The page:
"I won't pat myself on the back for being smarter than other guys. We acted on what we saw," Moghadam said. "It's not just the ability to see trends, but the courage to do something about it. Many people, when faced with evidence that doesn't fit their thesis, stick their head in the sand."
Right place, right timeMoghadam also moved against conventional wisdom when he began buying distribution facilities near global trade hubs — seaports, international airports and large metropolitan areas — while other real estate companies were building warehouses in low-cost areas. Moghadam failed to see the wisdom in building storage facilities in low-cost areas far removed from major population centers. So, AMB focused on acquiring distribution facilities and cargo buildings in major cities close to global trade centers.
AMB also pursued an alternative strategy with rapid growth markets in Brazil, Mexico and China, where the company aggressively developed facilities to store and deliver consumer products to the rapidly expanding middle classes in those countries.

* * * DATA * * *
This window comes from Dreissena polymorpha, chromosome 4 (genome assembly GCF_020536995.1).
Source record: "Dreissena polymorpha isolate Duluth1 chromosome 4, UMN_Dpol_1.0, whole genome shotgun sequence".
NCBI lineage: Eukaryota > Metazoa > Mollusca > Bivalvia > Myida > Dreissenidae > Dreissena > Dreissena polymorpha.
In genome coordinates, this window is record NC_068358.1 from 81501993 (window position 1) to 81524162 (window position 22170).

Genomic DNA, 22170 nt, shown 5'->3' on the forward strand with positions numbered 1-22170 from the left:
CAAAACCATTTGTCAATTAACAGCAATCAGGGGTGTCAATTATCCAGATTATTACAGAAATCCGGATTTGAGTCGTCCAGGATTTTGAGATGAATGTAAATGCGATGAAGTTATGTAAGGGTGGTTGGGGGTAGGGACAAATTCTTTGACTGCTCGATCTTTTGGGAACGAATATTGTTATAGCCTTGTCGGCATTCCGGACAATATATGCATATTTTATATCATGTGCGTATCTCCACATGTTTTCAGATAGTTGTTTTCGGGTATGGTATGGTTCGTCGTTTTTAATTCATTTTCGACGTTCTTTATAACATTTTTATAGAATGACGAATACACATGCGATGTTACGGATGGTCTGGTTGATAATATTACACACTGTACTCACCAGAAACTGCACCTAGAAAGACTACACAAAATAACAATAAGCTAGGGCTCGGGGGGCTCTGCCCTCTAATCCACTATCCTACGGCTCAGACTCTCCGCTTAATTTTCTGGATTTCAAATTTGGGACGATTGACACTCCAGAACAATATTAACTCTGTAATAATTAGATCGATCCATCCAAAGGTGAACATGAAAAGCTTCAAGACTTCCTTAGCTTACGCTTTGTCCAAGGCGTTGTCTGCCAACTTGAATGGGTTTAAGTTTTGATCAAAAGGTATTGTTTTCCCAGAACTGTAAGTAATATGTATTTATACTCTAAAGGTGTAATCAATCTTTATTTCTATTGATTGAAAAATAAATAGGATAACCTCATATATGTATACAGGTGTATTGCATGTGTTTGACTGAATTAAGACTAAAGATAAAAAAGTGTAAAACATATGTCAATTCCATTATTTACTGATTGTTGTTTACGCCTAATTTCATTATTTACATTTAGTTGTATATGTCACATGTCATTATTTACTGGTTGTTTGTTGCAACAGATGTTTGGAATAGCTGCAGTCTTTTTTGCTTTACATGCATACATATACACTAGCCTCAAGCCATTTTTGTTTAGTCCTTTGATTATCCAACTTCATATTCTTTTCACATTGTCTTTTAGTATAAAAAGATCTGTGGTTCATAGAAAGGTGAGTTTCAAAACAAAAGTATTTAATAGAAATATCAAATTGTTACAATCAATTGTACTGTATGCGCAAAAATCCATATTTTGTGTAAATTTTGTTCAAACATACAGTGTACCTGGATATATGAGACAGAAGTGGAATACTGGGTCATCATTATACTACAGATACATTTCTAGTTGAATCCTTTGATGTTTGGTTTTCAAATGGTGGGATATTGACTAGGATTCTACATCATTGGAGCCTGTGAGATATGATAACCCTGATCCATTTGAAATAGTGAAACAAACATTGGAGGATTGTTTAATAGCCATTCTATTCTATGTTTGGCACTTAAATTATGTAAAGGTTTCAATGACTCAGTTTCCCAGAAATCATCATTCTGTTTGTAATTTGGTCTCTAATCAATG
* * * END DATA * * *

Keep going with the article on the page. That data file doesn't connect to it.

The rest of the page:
Culture of empowered accountabilityMoghadam realized, along with his management team, that he could not run a $45 billion real estate company from the top down. To create a more nimble enterprise, Prologis is building what Moghadam calls a "culture of empowered accountability." Big corporations have inherent advantages of scale and extensive resources, he says. But eventually, employees at large companies become like "house cats because they don't have to fend for themselves."To help local business leaders fend for themselves and win on the ground, Prologis gives them the leeway to make local investment decisions and then, once they are vetted, get them approved by corporate risk management teams. To make sure everyone operates from the same playbook, Moghadam has instilled a strong sense of corporate values. "You can't write a 400-page manual for people to consult whenever they want to take action," he says.